As for actually reaching alien worlds, Worden is very upbeat. "Within a few years we will see the first true prototype of a spaceship that will take us between worlds," he says. By 2030 there will be colonies on the moons of Mars, Phobos or Deimos. From there human colonists can explore the Red Planet remotely with robots.
Just don't tell them about the infamous Curse of Mars. Almost 50 per cent of missions to the Red Planet have failed.
what would really be funny if they ever did build such a thing.... half way into the trip a new ship would probably catch up with the original one that hadn’t even arrived yet :P
This means that at half the speed of light, it is 8.1 years away.
Voyager I travels at 1/18,000th the speed of light. At this rate, a journey to Proxima Centauri would take it 72,000 years.
Thanks for pointing that out.
It SHOULD have been pointed out in post #1 itself, and certainly, no later than post #2. But people seem to batter terms they do not understand, like "universe" when they mean "solar system" or possibly "galaxy."
This galaxy is so large that we can't even see the other side of it. We can't even see into the next spiral arm.
Hell...some astronomers disagree over WHICH spiral arm we are in to begin with!
And every few years, they revise their assessment of the size and shape of our own galaxy. E.g., they only recently declared our Milky Way to be a barred spiral.
The British press throws terms out meaninglessly, without any understanding of what they are saying.
That’s the risk of such a long term project. That technology could overcome some of the speed barriers we face. And having waited may prove to be the answer, yet it’s a chicken and egg problem. If you don’t try, you don’t fail, and you don’t learn. So if we find a way to travel to a nearby star that has a habital planet, we must go even if the posibilty exists that future technology may make your first attempt seem juvinile and foolish. Won’t out great grand children look back at us and say “they had it all wrong”. I certainly hope so or we have failed as forefathers.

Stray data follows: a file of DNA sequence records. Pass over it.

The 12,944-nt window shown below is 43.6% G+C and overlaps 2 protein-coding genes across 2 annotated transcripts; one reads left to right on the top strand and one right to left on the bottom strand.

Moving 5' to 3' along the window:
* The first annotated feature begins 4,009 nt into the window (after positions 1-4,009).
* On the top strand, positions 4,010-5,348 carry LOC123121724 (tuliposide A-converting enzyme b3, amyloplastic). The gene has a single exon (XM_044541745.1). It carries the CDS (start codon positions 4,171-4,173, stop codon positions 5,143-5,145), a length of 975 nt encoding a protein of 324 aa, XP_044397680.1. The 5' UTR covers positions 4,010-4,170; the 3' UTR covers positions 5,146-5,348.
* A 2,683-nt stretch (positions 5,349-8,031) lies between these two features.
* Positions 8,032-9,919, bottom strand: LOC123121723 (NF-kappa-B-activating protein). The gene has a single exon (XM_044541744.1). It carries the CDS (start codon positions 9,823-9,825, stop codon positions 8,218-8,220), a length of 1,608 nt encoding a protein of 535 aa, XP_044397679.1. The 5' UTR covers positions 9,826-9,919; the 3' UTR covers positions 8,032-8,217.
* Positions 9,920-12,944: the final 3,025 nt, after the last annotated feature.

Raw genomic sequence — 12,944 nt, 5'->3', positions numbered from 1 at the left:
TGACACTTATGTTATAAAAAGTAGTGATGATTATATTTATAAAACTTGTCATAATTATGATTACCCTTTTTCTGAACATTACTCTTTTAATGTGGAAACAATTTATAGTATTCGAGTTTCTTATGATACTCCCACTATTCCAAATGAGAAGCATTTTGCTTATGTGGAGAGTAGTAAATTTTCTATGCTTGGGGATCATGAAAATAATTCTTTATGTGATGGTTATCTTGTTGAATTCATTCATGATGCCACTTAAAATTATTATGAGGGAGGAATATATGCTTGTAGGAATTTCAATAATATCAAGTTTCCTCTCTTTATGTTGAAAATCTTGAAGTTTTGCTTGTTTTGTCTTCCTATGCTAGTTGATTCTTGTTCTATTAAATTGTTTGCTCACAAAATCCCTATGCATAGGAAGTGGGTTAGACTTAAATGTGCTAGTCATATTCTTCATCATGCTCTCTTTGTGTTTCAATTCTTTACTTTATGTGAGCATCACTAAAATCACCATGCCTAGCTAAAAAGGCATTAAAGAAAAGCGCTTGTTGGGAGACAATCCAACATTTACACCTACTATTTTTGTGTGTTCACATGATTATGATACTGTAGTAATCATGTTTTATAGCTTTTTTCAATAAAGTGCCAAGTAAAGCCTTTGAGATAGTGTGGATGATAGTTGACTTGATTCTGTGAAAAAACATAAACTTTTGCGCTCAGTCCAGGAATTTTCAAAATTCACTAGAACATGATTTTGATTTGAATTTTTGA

100 years?? How many years to send this administration into the sun?
From low earth orbit taxi service to galaxy exploration? Yeah...sure.
Or “The Ballad of Beta Two” by Sam Delaney.... similar faith in the ability of a society to function locked up in a can. ;)
Is NASA Covering Up the 100-Year Starship?
Fox News | 10/29/2010 | Fox News
Posted on 10/29/2010 2:27:01 PM PDT by Dallas59
One of my favorite movies!!
In 1970, this was supposed to happen by 2000.
With the damage this regime has done in just the last 2 years, we'd be lucky to make it back to the moon by 2100.
This Wikipedia summary may jog your memory. You may be surprised to see when the two parts were originally written.
Crew me up, up and away.
NASA’s way of telling us we are never getting off this rock if NASA has anything to do with it. Next thing you know they will be trying to sell us a bridge in the Oort Cloud.
Where are you going to get to in the galaxy in a hundred years? If you had a spaceship that travels at todays known technological speeds you are going to need to hollow out an astroid, have a reproducing community of travelers with all the accompanying life forms that make life for humans possible, the ability to manufacture fuel from gases and dust collected on the way, and a good set of thrusters to speed you up and eventually speed you down to complete your journey. This group should make it somewhere in about 15 generations if they are lucky. Hopefully they will be able to stay in contact with Earth for much of the time to accelerate technological advances with their ship.
Do you think Jedi Mind Tricks would work on this group?
Definitely! It must be Orphans of the Sky. Heinlein lived from 1907 to 1988, and invented most of the cliches Hollywood uses today (Asimov invented the rest.)